Childhood Trauma

“The experience of an event by a child that is emotionally painful or distressful, which often results in lasting mental and physical effects.”

National Institute of Mental Health

Childhood trauma occurs when a child experiences traumatic events that trigger an intense sense of fear, loss, or sense of self. This can be a result of endangerment situations, experiencing childhood abuse, or an accident that completely alters a child’s life. While there are some general manifestations of trauma, unpacking complex trauma disorders and their impacts on mental health can be a long process. Many children exposed to traumatic events will often find a way to develop a survival mode and coping mechanisms to get through it. However, while childhood trauma may build psychological resilience in the short term, it can greatly affect the lives of trauma survivors in the long term.

It is especially difficult to recognize child trauma when it implies acknowledging intergenerational trauma that involves family members, community violence, or domestic violence that incurs child abuse or emotional abuse. These are some of the many reasons why it can take years before a person even realizes he or she has experienced it.

Dealing with our experiences, and making sure the past is being processed correctly is crucial to living a full and happy life. We must tackle our limitations and understand that as we progress in the healing process, our everyday life will improve.

Defining a Traumatic Experience

While we’ve all experienced stress in our lives, at one point or another, stress is a crucial element of defining an extremely traumatic experience, stress alone is not sufficient to provoke trauma. A trauma, and trauma response, occurs when an event or series of events produces a great deal of stress and emotional symptoms that prevent a person from developing a healthy sense of self. A sense of horror, powerlessness, physical illnesses, a heightened stress response, or the threat of major injury or death characterize traumatic occurrences.

Trauma is not experienced as an isolated event

Survivors, rescue personnel, and friends and relatives of victims who have been involved in a traumatic experience are all affected by traumatic occurrences. They may also affect others who witnessed the event in person or were even affected by it indirectly.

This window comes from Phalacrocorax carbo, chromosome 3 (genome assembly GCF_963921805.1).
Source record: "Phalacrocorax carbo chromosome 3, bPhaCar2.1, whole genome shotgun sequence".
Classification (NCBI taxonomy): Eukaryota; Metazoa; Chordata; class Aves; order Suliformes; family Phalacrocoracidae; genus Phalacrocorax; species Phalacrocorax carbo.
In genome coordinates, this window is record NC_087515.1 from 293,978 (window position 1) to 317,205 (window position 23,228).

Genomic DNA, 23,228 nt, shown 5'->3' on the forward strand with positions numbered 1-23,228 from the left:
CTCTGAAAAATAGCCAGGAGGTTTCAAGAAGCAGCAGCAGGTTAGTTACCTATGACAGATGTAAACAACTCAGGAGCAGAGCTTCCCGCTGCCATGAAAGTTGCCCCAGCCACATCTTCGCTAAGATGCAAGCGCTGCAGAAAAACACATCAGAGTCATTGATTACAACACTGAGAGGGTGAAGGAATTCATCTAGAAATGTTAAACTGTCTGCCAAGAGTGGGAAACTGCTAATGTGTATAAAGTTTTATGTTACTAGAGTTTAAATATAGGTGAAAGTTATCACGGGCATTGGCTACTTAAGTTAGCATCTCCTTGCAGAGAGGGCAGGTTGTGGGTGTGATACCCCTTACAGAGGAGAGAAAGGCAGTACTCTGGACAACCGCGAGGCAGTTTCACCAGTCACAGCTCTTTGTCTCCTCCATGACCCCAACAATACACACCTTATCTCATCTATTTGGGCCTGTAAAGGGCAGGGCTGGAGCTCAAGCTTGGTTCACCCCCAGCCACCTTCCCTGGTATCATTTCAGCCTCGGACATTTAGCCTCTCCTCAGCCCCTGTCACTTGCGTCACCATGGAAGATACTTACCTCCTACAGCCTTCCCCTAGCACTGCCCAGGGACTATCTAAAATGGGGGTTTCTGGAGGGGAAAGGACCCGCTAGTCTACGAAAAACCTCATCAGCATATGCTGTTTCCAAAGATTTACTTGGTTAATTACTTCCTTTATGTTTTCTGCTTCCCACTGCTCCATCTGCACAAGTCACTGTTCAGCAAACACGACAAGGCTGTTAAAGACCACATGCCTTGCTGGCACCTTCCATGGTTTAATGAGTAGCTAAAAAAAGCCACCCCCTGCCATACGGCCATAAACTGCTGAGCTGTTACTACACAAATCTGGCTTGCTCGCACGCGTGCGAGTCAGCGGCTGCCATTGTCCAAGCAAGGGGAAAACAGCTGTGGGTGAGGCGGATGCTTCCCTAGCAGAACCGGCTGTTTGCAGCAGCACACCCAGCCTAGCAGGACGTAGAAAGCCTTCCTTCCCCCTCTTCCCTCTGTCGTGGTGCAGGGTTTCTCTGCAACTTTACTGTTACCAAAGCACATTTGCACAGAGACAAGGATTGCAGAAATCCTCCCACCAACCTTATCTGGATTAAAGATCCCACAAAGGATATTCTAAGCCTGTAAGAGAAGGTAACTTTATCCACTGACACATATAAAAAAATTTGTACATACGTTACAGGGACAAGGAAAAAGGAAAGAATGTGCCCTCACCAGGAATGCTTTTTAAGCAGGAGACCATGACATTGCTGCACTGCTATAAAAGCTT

For a better understanding of what constitutes trauma, here are some common manifestations of how people experience their childhood trauma. It’s important to note that these are just common examples of how trauma may affect mental health — your experience may not necessarily reflect any of the ones listed here, and that’s perfectly fine.

Understanding Childhood Trauma

Childhood traumas can present themselves in the form of direct and personal experiences that involve physical abuse, sexual abuse, or emotional abuse. However, a traumatic event such as surviving a life-altering accident, or witnessing a particularly fearful situation falls under the child trauma category. While it is more often than not the continuous exposure to a traumatic situation, even the occasional event can be psychologically devastating for the child and induce traumatic stress.

Physical abuse is one of the most common traumatic events a child can suffer, along with psychological abuse that may later present itself as mood and anxiety disorders. For children and adults, stress can cause PTSD even when it can just feel as much as daily life. The effects of childhood trauma on mental health may not be obvious or immediate but it is hard to overlook them as we move on with our adult lives.